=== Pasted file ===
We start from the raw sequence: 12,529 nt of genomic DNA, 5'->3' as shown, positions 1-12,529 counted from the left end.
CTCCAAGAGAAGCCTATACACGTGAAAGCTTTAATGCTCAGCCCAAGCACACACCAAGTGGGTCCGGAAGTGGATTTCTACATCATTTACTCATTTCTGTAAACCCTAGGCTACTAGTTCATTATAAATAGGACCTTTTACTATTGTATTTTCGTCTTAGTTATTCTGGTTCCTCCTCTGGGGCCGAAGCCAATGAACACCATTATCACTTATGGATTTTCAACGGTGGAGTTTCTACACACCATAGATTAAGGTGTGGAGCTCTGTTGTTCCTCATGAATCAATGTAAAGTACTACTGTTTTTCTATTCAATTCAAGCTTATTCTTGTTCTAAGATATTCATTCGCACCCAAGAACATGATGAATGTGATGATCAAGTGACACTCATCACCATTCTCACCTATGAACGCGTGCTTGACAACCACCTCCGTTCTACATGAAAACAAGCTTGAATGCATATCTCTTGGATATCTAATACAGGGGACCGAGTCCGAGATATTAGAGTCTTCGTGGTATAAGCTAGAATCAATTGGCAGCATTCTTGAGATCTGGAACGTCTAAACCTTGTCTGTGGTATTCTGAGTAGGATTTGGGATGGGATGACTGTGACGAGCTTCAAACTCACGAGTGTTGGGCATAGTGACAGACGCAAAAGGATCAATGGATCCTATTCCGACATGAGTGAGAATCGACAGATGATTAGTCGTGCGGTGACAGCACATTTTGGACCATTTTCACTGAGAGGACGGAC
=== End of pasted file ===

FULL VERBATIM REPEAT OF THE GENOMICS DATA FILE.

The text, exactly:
We start from the raw sequence: 12,529 nt of genomic DNA, 5'->3' as shown, positions 1-12,529 counted from the left end.
CTCCAAGAGAAGCCTATACACGTGAAAGCTTTAATGCTCAGCCCAAGCACACACCAAGTGGGTCCGGAAGTGGATTTCTACATCATTTACTCATTTCTGTAAACCCTAGGCTACTAGTTCATTATAAATAGGACCTTTTACTATTGTATTTTCGTCTTAGTTATTCTGGTTCCTCCTCTGGGGCCGAAGCCAATGAACACCATTATCACTTATGGATTTTCAACGGTGGAGTTTCTACACACCATAGATTAAGGTGTGGAGCTCTGTTGTTCCTCATGAATCAATGTAAAGTACTACTGTTTTTCTATTCAATTCAAGCTTATTCTTGTTCTAAGATATTCATTCGCACCCAAGAACATGATGAATGTGATGATCAAGTGACACTCATCACCATTCTCACCTATGAACGCGTGCTTGACAACCACCTCCGTTCTACATGAAAACAAGCTTGAATGCATATCTCTTGGATATCTAATACAGGGGACCGAGTCCGAGATATTAGAGTCTTCGTGGTATAAGCTAGAATCAATTGGCAGCATTCTTGAGATCTGGAACGTCTAAACCTTGTCTGTGGTATTCTGAGTAGGATTTGGGATGGGATGACTGTGACGAGCTTCAAACTCACGAGTGTTGGGCATAGTGACAGACGCAAAAGGATCAATGGATCCTATTCCGACATGAGTGAGAATCGACAGATGATTAGTCGTGCGGTGACAGCACATTTTGGACCATTTTCACTGAGAGGACGGAC